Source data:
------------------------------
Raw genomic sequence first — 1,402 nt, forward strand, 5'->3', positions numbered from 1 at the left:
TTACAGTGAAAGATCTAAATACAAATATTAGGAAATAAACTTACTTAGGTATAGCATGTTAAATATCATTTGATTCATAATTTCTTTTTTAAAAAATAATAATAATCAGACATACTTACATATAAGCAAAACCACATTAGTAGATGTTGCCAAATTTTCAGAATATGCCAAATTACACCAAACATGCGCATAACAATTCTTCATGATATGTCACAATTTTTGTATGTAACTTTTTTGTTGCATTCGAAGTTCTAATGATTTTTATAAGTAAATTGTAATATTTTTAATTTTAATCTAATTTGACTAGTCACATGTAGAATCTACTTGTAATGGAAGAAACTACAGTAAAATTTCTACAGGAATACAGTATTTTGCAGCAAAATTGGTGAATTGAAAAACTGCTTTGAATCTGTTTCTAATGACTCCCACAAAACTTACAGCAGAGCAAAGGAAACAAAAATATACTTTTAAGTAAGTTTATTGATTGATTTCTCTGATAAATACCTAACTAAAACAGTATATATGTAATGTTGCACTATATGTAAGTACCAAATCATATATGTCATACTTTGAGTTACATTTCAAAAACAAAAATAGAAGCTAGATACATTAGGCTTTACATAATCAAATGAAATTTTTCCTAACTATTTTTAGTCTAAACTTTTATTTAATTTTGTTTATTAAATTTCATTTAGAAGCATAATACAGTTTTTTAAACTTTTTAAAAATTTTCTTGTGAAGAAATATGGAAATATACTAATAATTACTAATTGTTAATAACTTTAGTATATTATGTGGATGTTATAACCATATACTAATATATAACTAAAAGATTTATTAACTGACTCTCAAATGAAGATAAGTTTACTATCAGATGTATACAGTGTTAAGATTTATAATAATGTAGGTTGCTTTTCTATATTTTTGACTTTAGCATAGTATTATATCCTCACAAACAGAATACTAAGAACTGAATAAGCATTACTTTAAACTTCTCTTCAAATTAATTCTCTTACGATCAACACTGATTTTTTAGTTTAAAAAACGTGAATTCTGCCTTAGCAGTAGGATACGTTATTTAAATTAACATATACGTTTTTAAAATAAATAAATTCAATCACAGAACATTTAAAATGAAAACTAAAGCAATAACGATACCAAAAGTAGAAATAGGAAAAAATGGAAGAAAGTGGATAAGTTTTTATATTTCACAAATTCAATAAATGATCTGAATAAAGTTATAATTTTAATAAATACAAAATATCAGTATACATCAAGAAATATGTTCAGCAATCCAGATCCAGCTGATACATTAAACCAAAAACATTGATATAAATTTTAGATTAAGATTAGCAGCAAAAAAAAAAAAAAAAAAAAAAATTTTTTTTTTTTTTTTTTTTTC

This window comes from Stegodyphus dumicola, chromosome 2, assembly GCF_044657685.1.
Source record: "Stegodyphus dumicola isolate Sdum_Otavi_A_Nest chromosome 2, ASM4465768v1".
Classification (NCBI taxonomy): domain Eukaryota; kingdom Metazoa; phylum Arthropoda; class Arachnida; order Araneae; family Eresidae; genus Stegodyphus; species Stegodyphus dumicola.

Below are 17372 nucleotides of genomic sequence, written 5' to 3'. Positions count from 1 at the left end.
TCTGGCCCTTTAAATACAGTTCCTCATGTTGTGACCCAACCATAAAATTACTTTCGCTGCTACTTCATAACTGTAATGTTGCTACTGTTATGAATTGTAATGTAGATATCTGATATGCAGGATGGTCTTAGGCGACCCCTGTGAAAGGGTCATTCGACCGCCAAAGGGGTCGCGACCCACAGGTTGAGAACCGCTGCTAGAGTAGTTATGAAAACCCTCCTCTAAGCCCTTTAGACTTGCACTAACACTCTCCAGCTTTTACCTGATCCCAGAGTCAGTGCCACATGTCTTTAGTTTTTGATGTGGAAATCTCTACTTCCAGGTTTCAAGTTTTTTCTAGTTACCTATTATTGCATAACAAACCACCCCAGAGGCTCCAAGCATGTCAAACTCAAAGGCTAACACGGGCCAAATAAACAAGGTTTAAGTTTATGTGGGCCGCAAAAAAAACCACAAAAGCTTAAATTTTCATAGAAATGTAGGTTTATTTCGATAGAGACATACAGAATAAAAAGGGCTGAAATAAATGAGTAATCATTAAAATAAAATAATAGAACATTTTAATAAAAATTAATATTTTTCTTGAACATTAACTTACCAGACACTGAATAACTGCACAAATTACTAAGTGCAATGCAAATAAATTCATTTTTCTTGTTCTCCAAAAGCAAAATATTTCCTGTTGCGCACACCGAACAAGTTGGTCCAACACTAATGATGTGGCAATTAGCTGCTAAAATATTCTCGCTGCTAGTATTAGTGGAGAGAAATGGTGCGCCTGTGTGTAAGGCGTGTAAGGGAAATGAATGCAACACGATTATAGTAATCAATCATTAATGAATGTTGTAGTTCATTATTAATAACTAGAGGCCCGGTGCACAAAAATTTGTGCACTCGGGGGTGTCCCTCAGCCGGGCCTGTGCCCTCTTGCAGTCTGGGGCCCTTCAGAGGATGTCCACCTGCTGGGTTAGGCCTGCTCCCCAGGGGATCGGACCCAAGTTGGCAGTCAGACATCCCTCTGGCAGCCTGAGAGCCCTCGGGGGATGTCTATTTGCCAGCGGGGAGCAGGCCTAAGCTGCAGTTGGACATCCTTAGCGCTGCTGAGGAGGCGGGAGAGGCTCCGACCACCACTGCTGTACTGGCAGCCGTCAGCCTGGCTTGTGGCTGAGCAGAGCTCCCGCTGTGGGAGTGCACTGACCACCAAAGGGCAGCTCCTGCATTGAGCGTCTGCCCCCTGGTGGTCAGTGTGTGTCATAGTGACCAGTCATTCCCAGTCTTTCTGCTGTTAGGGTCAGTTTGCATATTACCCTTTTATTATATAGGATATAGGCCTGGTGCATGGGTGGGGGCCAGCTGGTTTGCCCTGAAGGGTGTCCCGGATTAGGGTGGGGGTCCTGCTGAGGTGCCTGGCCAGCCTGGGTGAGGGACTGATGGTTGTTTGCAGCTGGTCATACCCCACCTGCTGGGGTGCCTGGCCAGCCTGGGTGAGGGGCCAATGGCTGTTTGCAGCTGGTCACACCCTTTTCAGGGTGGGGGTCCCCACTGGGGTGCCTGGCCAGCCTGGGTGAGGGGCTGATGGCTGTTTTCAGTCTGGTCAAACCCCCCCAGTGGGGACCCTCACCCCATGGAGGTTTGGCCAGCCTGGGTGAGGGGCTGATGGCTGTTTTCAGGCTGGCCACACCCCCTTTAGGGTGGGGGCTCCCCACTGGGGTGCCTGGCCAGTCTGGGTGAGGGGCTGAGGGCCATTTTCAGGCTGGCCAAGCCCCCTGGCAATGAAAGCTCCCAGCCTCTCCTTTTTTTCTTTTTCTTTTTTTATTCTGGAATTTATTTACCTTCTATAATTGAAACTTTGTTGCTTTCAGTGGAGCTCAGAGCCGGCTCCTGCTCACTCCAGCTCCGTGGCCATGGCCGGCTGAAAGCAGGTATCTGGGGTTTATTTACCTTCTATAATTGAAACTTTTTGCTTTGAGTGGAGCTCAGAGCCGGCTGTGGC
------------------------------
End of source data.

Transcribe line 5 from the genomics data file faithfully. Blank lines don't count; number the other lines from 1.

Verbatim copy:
Classification (NCBI taxonomy): domain Eukaryota; kingdom Metazoa; phylum Arthropoda; class Arachnida; order Araneae; family Eresidae; genus Stegodyphus; species Stegodyphus dumicola.